Despite featuring some unforgivably bland, forgettable missions and a boring, cliched story, Just Cause 2 still might just be the most fun sandbox game ever created.
The amount of stupid, ridiculous shit you can do in this game is staggering. It really all comes down to your imagination. There were so many moments while playing Just Cause 2 that I saw something interesting that I just had blow up, or launch a car into, or tether to a helicopter and fly away. There's also an in-game recording and uploading feature, making it super easy to save moments like my mid-air car hijack above. The most fun I had here came from hours and hours of unscripted exploration and experimentation as I flew around the sprawling world, wreaking havoc and destruction. It's the kind of game where the sheer act of playing, even without any direction, is enough to put a smile on your face and cause you to lose track of time.
Most of the joy you'll experience will be directly linked to the game's absolutely brilliant grappling hook and parachute combination. You can grapple to anything in the world from a good distance away, then use the parachute to start gliding. While parachuting, you can use the grappling hook to keep yourself propelled, essentially allowing you to fly forever, cover ground incredibly fast, and reach ridiculous heights. You can also use the grappling hook to pull people toward you, latch onto buildings, quickly zip away from danger, hijack helicopters and planes, or tether any two things together, like a human being to a flying propane tank. I wish I could use the grappling hook in almost every game; it's that good.
What's really shocking though, is how, with all the crazy stunts possible in this game, the missions still end up being the same tedious chores you do in every other open world game. With this many tools for creating awesome scenarios, there's simply no excuse for falling back on tired concepts like escort missions where you drive a VIP in a slow limousine from Point A to Point B. There are some legitimately cool moments here, like jumping back and forth between speeding jeeps to disarm bombs or the insane final mission, but there just aren't enough of them. What makes it really insulting is that the game makes you do the exact same missions over and over for different factions.
Apparently you play as Rico Rodriguez, an agent for a US agency called, well, the Agency, as he tries to overthrow an evil dictator and track down a rogue agent. I say "apparently" because the story here is so bad and so poorly executed that, by the end, I could barely bring myself to pay attention to what was going on, much less care. At first, the lackluster story and awful voice acting was kind of amusing since I typically enjoy movies and games where the story is so bad that it's good, but as the game dragged on, it overstayed its welcome and wasn't so amusing anymore. In a game like this, clearly the story isn't supposed to be the focus, but it isn't supposed to bore me either.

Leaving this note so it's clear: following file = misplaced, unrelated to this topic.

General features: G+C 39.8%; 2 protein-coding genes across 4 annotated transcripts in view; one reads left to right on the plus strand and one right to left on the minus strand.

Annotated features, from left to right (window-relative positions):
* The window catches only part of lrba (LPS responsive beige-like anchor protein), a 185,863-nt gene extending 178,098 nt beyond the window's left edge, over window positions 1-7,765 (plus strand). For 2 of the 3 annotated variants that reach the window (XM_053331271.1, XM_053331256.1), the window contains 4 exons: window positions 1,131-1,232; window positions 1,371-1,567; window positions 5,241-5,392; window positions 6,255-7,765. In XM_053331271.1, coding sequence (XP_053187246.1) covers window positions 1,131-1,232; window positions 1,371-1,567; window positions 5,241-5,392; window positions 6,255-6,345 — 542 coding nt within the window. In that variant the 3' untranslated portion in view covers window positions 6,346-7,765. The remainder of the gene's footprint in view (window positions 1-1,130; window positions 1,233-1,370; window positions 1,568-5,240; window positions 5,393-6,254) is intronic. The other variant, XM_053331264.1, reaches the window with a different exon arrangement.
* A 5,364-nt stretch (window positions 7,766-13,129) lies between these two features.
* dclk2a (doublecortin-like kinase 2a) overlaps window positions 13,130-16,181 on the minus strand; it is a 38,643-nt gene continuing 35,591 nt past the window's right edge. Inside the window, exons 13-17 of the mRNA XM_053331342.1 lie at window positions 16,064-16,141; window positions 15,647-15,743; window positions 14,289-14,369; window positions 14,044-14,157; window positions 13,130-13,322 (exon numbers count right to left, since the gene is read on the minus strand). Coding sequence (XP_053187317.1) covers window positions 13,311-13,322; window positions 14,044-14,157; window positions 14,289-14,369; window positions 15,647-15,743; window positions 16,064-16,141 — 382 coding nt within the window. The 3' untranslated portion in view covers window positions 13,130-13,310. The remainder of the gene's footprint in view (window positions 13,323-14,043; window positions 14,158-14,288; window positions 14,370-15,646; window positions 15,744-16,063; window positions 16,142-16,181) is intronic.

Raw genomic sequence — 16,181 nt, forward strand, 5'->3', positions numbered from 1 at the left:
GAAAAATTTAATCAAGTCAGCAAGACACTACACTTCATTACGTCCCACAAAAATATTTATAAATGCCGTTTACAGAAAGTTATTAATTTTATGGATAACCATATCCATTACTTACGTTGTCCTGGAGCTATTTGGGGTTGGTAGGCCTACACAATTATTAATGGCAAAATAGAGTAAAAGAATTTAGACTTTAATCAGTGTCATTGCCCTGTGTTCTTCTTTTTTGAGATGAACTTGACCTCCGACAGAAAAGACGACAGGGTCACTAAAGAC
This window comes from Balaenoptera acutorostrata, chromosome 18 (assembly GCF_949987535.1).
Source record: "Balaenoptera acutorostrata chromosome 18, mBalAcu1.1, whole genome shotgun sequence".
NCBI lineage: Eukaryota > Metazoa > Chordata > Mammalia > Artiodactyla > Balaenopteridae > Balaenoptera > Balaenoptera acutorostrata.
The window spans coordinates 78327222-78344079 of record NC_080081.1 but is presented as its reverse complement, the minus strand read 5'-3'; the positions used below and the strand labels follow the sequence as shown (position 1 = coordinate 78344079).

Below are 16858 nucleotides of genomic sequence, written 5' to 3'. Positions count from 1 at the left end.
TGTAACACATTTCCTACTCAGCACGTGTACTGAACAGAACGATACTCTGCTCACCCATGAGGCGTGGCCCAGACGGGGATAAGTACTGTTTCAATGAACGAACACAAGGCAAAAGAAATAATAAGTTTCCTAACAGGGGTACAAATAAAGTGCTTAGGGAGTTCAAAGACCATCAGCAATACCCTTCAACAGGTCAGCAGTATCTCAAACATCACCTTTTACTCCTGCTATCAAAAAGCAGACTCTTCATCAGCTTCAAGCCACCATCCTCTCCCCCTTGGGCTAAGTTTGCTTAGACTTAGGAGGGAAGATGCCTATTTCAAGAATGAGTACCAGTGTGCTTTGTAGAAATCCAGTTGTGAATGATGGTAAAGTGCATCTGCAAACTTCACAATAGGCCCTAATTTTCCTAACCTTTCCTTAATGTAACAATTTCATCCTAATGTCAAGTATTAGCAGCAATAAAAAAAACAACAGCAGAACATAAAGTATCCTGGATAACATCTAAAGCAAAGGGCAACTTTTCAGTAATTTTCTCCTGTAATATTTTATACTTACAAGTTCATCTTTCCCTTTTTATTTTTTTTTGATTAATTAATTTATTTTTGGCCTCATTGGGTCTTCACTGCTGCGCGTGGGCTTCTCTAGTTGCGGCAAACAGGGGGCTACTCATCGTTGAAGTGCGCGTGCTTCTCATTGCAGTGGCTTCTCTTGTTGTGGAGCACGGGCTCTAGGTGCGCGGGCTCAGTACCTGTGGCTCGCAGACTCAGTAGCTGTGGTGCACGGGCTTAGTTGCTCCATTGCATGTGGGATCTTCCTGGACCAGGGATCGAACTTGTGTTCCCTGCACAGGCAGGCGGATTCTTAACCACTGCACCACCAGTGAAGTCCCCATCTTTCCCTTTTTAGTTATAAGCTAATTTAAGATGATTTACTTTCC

The real beauty of this game could never have anything to do with whether or not the story is good, though. The best part of Just Cause 2 is conceptualizing increasingly dangerous and moronic stunts to pull off, practicing them again and again until you finally succeed, then thinking up some absurd way to make them even more dangerous and moronic. Topping myself became the whole game after awhile. Whereas anything scripted was practically guaranteed to disappoint, roaming around making my own fun never ceased to entertain. However, this is definitely a game meant to be played on easy difficulty. Worrying about dying will only hamper your creativity.
I highly recommend Just Cause 2. It both allows and encourages the kind of creative play that throws caution to the wind and favors fun over logic. The missions and story are a waste of time, but everything else is a blast.Just Cause 2 / $59.99 / PS3 [reviewed], 360, PC